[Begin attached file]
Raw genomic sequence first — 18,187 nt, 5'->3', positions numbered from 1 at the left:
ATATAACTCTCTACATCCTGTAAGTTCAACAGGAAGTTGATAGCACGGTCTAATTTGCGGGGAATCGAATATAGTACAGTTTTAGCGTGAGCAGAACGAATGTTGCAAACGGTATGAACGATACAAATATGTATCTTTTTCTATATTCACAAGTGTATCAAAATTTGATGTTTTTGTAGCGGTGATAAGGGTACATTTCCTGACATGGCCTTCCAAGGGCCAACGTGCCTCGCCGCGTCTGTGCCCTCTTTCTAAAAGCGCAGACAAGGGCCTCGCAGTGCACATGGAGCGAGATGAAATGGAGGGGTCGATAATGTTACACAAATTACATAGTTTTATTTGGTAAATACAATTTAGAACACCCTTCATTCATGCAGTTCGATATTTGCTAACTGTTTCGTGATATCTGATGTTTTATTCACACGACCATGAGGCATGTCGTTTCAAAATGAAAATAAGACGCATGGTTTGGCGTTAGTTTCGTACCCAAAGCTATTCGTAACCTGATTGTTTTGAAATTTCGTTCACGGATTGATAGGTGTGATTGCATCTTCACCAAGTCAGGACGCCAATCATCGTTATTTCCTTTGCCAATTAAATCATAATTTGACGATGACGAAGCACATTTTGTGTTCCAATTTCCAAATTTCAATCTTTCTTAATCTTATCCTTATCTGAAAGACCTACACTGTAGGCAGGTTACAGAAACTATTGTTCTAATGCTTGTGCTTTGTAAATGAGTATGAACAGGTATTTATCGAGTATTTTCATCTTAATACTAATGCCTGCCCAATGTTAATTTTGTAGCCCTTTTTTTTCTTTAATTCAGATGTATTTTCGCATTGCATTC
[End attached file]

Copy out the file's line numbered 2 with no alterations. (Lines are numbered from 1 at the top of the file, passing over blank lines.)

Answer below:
ATATAACTCTCTACATCCTGTAAGTTCAACAGGAAGTTGATAGCACGGTCTAATTTGCGGGGAATCGAATATAGTACAGTTTTAGCGTGAGCAGAACGAATGTTGCAAACGGTATGAACGATACAAATATGTATCTTTTTCTATATTCACAAGTGTATCAAAATTTGATGTTTTTGTAGCGGTGATAAGGGTACATTTCCTGACATGGCCTTCCAAGGGCCAACGTGCCTCGCCGCGTCTGTGCCCTCTTTCTAAAAGCGCAGACAAGGGCCTCGCAGTGCACATGGAGCGAGATGAAATGGAGGGGTCGATAATGTTACACAAATTACATAGTTTTATTTGGTAAATACAATTTAGAACACCCTTCATTCATGCAGTTCGATATTTGCTAACTGTTTCGTGATATCTGATGTTTTATTCACACGACCATGAGGCATGTCGTTTCAAAATGAAAATAAGACGCATGGTTTGGCGTTAGTTTCGTACCCAAAGCTATTCGTAACCTGATTGTTTTGAAATTTCGTTCACGGATTGATAGGTGTGATTGCATCTTCACCAAGTCAGGACGCCAATCATCGTTATTTCCTTTGCCAATTAAATCATAATTTGACGATGACGAAGCACATTTTGTGTTCCAATTTCCAAATTTCAATCTTTCTTAATCTTATCCTTATCTGAAAGACCTACACTGTAGGCAGGTTACAGAAACTATTGTTCTAATGCTTGTGCTTTGTAAATGAGTATGAACAGGTATTTATCGAGTATTTTCATCTTAATACTAATGCCTGCCCAATGTTAATTTTGTAGCCCTTTTTTTTCTTTAATTCAGATGTATTTTCGCATTGCATTC